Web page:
My Dad is visiting and inspiring all kinds of posts for this blog. Today we were at Cincinnati’s Museum Center for the Bodies Exhibit and to take the kids to the Children’s Museum. My Dad, a PR guy for public schools, wandered a little too close to a playgroup of creationist Moms who were badmouthing public education. Among the things discussed were whether “Jesus” could be spoken by public school students and whether the Earth was 6000 years old or 6 billion years old. He started debating with them, and I was completely embarassed- for no good reason- and kept my silence until… one of the Bible Moms said, “Our country was founded on religious principles.”
I replied that God is not mentioned in the constitution once and instead you find this- Congress shall make no law respecting an establishment of religion, or prohibiting the free exercise thereof.
What then are the beliefs of our founding fathers?
In 1797, the Treaty of Tripoli was ratified by the senate unanimously. It said, “The government of the United States is in no way founded on the Christian religion.”
In God We Trust was not added to US currency until 1957 during McCarthyism. The original Pledge of Allegiance (written in 1897) did not mention god; it said this, “I pledge allegiance to my Flag and the Republic for which it stands, one nation, indivisible, with liberty and justice for all”. “God” was not added to the pledge until 1954 when the Knights of Columbus referenced Lincoln’s Gettysburgh Address as a reason to add it.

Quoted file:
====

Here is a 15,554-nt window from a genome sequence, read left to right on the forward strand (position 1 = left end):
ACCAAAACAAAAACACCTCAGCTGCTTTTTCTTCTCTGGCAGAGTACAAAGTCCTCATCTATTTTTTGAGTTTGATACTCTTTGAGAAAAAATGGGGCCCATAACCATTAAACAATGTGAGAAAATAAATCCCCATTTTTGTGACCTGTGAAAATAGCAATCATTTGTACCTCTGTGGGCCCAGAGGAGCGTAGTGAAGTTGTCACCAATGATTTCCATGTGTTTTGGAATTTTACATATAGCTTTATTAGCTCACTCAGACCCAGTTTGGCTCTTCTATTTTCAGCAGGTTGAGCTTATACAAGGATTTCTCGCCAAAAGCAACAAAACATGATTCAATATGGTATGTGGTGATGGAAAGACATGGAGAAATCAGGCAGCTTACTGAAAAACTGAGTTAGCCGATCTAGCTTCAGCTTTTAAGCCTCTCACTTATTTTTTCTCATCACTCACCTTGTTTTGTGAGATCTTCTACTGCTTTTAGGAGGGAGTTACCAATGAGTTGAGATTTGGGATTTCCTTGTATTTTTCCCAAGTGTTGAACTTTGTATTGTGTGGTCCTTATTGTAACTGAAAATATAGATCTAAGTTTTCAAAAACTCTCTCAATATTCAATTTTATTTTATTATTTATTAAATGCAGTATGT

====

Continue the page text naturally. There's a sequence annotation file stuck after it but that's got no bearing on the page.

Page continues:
George Washington was baptized as a child and went to church some, but he refused communion after the war. When hiring workmen for Mount Vernon, he wrote to his agent, “If they be good workmen, they may be from Asia, Africa, or Europe; they may be Mohammedans, Jews, or Christians of any sect, or they may be Atheists.”
John Adams was a unitarian who had some nice things to say about christianity, but he also said this- “Twenty times in the course of my late reading, have I been upon the point of breaking out, ‘This would be the best of all possible worlds, if there was no religion in it.’ ”
Thomas Jefferson, a unitarian, had this to say about christianity “The doctrines which flowed from the lips of Jesus himself are within the comprehension of a child; but thousands of volumes have not yet explained the Platonisms engrafted on them: and for this obvious reason that nonsense can never be explained.” ETA… He completely disagreed with the miracles attributed to Jesus in the gospels. He actually re-wrote the New Testament- removing anything of a supernatural nature. If he were alive today, he would’ve taken Jar Jar Binks out of the Phantom Menace
James Madison had a lot to say about religion. “Religious bondage shackles and debilitates the mind and unfits it for every noble enterprise.” and also “During almost fifteen centuries has the legal establishment of Christianity been on trial. What have been its fruits? More or less in all places, pride and indolence in the Clergy, ignorance and servility in the laity, in both, superstitioin, bigotry, and persecution.”
Maybe creationist Moms should not be meeting at a science museum and exposing their children to the devil’s playground. Instead, they can plan all their fun at The Creation Museum where their fantasies about our founding fathers can come true. I really don’t want to impose my beliefs on them any more than I want them to do such a thing to me, but I won’t let them spread lies about our secular government. The heathen founders of the U.S. are one reason I’m proud to be an American.